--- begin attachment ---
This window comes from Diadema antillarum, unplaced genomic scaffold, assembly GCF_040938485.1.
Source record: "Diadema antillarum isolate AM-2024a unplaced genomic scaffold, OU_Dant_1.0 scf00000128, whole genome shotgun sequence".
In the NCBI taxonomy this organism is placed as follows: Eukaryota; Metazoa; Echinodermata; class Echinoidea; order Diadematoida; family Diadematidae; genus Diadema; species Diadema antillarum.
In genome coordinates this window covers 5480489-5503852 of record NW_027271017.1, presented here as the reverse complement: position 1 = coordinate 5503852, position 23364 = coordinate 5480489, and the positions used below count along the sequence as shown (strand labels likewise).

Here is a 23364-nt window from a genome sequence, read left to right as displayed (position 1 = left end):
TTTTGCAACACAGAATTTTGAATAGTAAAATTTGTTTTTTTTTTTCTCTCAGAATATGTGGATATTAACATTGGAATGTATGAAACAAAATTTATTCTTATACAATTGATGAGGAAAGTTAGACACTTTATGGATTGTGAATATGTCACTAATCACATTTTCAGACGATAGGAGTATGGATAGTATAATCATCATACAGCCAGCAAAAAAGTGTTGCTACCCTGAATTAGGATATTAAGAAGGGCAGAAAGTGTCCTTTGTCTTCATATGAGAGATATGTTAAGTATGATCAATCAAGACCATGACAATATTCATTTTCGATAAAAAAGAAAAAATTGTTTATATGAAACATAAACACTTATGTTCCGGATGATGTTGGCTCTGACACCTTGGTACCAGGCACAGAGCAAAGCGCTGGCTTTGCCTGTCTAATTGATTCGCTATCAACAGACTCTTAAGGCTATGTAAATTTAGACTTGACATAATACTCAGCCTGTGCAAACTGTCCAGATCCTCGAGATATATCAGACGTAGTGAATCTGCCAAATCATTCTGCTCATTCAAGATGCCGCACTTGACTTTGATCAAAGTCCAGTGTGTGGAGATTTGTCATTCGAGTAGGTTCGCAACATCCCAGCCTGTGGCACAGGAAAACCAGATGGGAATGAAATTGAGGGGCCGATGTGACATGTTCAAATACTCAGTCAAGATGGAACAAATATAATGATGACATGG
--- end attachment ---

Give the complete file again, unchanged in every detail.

This window comes from Diadema antillarum, unplaced genomic scaffold, assembly GCF_040938485.1.
Source record: "Diadema antillarum isolate AM-2024a unplaced genomic scaffold, OU_Dant_1.0 scf00000128, whole genome shotgun sequence".
In the NCBI taxonomy this organism is placed as follows: Eukaryota; Metazoa; Echinodermata; class Echinoidea; order Diadematoida; family Diadematidae; genus Diadema; species Diadema antillarum.
In genome coordinates this window covers 5480489-5503852 of record NW_027271017.1, presented here as the reverse complement: position 1 = coordinate 5503852, position 23364 = coordinate 5480489, and the positions used below count along the sequence as shown (strand labels likewise).

Here is a 23364-nt window from a genome sequence, read left to right as displayed (position 1 = left end):
TTTTGCAACACAGAATTTTGAATAGTAAAATTTGTTTTTTTTTTTCTCTCAGAATATGTGGATATTAACATTGGAATGTATGAAACAAAATTTATTCTTATACAATTGATGAGGAAAGTTAGACACTTTATGGATTGTGAATATGTCACTAATCACATTTTCAGACGATAGGAGTATGGATAGTATAATCATCATACAGCCAGCAAAAAAGTGTTGCTACCCTGAATTAGGATATTAAGAAGGGCAGAAAGTGTCCTTTGTCTTCATATGAGAGATATGTTAAGTATGATCAATCAAGACCATGACAATATTCATTTTCGATAAAAAAGAAAAAATTGTTTATATGAAACATAAACACTTATGTTCCGGATGATGTTGGCTCTGACACCTTGGTACCAGGCACAGAGCAAAGCGCTGGCTTTGCCTGTCTAATTGATTCGCTATCAACAGACTCTTAAGGCTATGTAAATTTAGACTTGACATAATACTCAGCCTGTGCAAACTGTCCAGATCCTCGAGATATATCAGACGTAGTGAATCTGCCAAATCATTCTGCTCATTCAAGATGCCGCACTTGACTTTGATCAAAGTCCAGTGTGTGGAGATTTGTCATTCGAGTAGGTTCGCAACATCCCAGCCTGTGGCACAGGAAAACCAGATGGGAATGAAATTGAGGGGCCGATGTGACATGTTCAAATACTCAGTCAAGATGGAACAAATATAATGATGACATGG